'Doom' Nauseating, Depending on Your P.O.V.

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When the folks at Universal Pictures set out to adapt id Software's videogame "Doom" for the big screen, they decided to showcase the game's "first person shooter" perspective in one of the film's key sequences.

Although id broke ground with this first-person point of view approach, the tiny company from Mesquite, Texas wasn't sure that such a scene was necessary for the film's success.

"When we originally read the script and saw the P.O.V. shot in there, we thought it almost was too much of a nod to the hard-core [fans] -- that it could be very alienating to mass audiences because they wouldn't understand why things were happening," explains the company's CEO Todd Hollenshead. "But the way that it was actually pulled off by [Visual Effects Supervisor] John Farhat and the moviemakers ended up being more of a home run than a strike out."

"Doom" stars Karl Urban as John "Reaper" Grimm and Dwayne Johnson, aka The Rock, as Sarge -- two members of a group of Marines known as the Rapid Response Tactical Squad that is ordered to evaluate and then contain a mysterious threat on the Olduvai Research Station on Mars. What they find is a horde of nightmarish creatures stalking through the facility, killing any of the foolish people who've remained.

A pivotal scene near the end of the film mimics the game's first person perspective, plunging the audience into the position of maneuvering Olduvai's corridors and shooting the various demons, imps, Barons and Hell Knights that cross their path. A majority of the sequence was filmed in one continuous live-action shot that was later enhanced by computer graphics to create the necessary effects and the barrel of the gun.

"I think that there might be a lot of cross pollinization that occurs as the result of that [scene]," says producer Lorenzo di Bonaventura. "Non-gamers are going to see that and understand why gamers like what they like. So maybe it will break down some of that snobbery."

The producer regrets that the brief scene, which only runs about four minutes, wasn't repeated.

"After you see it and you know how well it works, it certainly makes you think, 'Boy, we might have been able to do that twice in this movie,'" says di Bonaventura. "It's pretty expensive as a sequence, so our budget would have limited us from doing it a second time."

Even if the filmmakers didn't risk blowing their budget, the scene needed to remain short so the audience wouldn't get sick of it -- literally.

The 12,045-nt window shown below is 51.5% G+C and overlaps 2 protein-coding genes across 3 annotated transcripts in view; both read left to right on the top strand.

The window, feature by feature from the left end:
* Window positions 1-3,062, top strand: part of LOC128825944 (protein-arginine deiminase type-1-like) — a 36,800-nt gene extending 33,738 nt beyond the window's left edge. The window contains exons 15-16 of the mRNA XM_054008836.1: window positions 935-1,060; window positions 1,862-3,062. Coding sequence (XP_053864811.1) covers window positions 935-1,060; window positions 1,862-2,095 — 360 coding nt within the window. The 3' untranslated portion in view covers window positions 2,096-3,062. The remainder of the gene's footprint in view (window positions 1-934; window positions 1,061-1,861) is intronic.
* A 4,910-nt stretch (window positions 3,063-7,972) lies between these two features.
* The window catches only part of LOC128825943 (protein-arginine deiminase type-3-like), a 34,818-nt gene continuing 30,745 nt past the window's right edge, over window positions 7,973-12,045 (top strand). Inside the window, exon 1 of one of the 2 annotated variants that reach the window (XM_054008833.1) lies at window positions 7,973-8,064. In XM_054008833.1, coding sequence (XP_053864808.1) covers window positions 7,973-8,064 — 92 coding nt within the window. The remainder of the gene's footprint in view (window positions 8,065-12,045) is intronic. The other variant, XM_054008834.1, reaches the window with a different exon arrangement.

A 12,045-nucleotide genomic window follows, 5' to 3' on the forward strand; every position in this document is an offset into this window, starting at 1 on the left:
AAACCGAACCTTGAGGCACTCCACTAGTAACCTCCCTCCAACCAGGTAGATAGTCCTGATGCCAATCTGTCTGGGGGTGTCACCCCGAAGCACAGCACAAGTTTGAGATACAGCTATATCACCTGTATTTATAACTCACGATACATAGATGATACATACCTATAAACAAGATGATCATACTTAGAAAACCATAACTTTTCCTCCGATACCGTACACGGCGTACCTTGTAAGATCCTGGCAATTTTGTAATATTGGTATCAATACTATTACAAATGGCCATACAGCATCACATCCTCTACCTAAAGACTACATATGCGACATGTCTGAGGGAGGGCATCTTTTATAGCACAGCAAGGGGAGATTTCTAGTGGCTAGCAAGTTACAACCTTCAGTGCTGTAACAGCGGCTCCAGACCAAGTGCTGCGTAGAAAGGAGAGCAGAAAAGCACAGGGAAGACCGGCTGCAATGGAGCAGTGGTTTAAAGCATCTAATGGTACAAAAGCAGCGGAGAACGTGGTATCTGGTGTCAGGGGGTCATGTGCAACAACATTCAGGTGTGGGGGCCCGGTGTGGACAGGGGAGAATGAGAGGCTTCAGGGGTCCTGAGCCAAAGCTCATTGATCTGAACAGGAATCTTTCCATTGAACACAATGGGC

"The first time I played 'Doom' I got nauseous," says The Rock. "And then I read somewhere that that's what happens. You just get nauseous with the chaos of the first person shooter and all that."

Adds Hollenshead, "My seminal experience in video games was playing the [id Software's first game] 'Wolfenstein 3D' ... I was so addicted to that game, I would literally play it until I was so sick that I couldn't get out of bed."

Although gamers have hardened themselves to the sickening effects of the first person shooter games, Universal knew that film audiences might be more susceptible.

"When you're looking at it in the computer, you have a lot of visual reference around it, so that you're not getting lost inside of it," explains producer John Wells. "But when you're in the surround sound and the entire screen is dark around, you're in that, it's so sensorially you're taken over by it."

Thus, a crack team studied simulator-type amusement park rides -- such as Universal Studios Hollywood's "Back to the Future" attraction and Las Vegas' "Star Trek: Klingon Encounter" ride -- to determine the optimal time that audiences could endure the effects on a movie screen before becoming overloaded.

"We literally talked a lot with our visual effects guy about that period of time, and that's the period of time we ended up using," says Wells. "When you see it full screen in a big theater, you love it and then you're really ready for it to end at the end of it. I think 30 minutes of it would be rough going."

Even though The Rock feels the action-packed sequence turned out well, he's not about to risk nausea on any simulator rides after one stomach-turning experience.

"I went to Universal [Orlando], and everybody tells me 'Get on the Spider-Man ride. Get on the Spider-Man ride,'" says the 6-foot-4 actor. "Okay. I get on the Spider-Man ride. I was that close ... you know how your mouth starts to salivate when you're getting there? I was like, 'Oh, this is it.' It was the worst. So after that, no, no more rides for me."

"Doom" opens nationwide on Friday, Oct. 21

Copyright © 2014, Los Angeles Times
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